Goodbye Sweetheart is the name of the latest book by Marion Halligan, but we heard Marion in all her glory talking about all sort of things relating to her life as an author.
I first heard Marion speak at the first NWF about memoir and she fascinated me then, and she still does now. I haven't read any of her full books, but a few of her short stories. I want to read some of her stories, but I have so many other books to read, I know I don't have time for her at the moment, but I know I will soon. I am a Librarian, not being able to read everything is an occupational hazard!
Despite all this I just love hearing Marion speak, she looks like someone's posh granny, in fact she reminds me of my own grandmother. She is a little bit posh, very well spoken and presented. However, she has this sassy and spicey side to her which belies her appearance...I love that! She'll be talking about something and Bam, a swear word or a sexy tidbit, I love people like that!
The talk started referencing the fact that the Australian Women's Weekly refused to publish one of Marion's short stories some years ago. She was told there was "too much unease" for AWW readers within her story. You have no idea how much this amused me! She had already been published in literary journals and knew that Sylvia Plath has tried to publish in similar magazines and did not have success either. Marion had given up on AWW and was ok with it she smirked. Of course she is, my heart just melted a little there and then.
Although she did say she didn't like the title of Literary Fiction, but she is aware she doesn't really do happy endings.
She likes to explore grief and said she loved Joan Didion's Year of magical Thinking...tick...so did I! In fact I adore Joan's writing.
Marion changed publishers when she was told her book, The Fog Garden, had too much sex in it. It was a fictional take on her husbnad dying, but she had made a lot of it up. She was refused a Miles Franklin nomination because of this, people suggested it was not fiction. Marion had spoken about this, the fine line between memoir as fiction, in the first NWF.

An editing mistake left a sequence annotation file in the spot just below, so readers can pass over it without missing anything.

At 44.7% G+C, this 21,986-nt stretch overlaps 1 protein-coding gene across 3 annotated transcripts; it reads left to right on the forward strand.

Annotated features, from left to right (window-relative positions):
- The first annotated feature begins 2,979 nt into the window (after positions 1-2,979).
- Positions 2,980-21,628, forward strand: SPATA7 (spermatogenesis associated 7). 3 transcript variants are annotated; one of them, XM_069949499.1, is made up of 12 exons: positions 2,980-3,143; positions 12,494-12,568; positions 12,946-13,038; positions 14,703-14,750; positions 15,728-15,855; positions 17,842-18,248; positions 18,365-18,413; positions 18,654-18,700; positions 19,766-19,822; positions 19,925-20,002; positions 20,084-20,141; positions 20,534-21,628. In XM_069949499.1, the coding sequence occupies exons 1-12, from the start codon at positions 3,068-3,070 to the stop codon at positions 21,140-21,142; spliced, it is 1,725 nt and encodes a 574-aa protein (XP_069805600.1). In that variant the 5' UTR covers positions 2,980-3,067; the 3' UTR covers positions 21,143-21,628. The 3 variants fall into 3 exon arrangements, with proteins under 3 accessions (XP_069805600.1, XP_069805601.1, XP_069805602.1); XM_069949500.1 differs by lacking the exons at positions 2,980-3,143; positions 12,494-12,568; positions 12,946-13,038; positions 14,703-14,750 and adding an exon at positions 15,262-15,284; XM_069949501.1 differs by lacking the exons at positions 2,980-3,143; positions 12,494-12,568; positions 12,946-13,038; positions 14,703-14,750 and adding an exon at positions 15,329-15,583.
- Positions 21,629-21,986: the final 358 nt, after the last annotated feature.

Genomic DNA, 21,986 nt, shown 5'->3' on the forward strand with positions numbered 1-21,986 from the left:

She then referenced her actual memoir, A Taste of Memory, about food, travels and so forth, it is a memoir in essays.
She likes to write about grief as it is a part of life. The worst thing you can say to a grieving person is, 'don't worry, you'll get over it, it will pass." She said she didn't want that when her husband died, she earned her grief and she wanted that. Death is a fact in our lives.
Death is a catalyst in her new book. She likes her characters, even those that might not be that nice. She feels that 'novels are ways of asking people to think about their lives.'
There was a small digression here about naming characters, and she admitted to judging people on the names they give their children...I do the same!
Marion also spoke about sense of place within novels and find those that work best are based on some sort of reality, that is concrete details of something real, you get the essence of that in the work, and you believe it.
Marion doesn't do much research, just uses what is in her head...and what a remarkable head it is.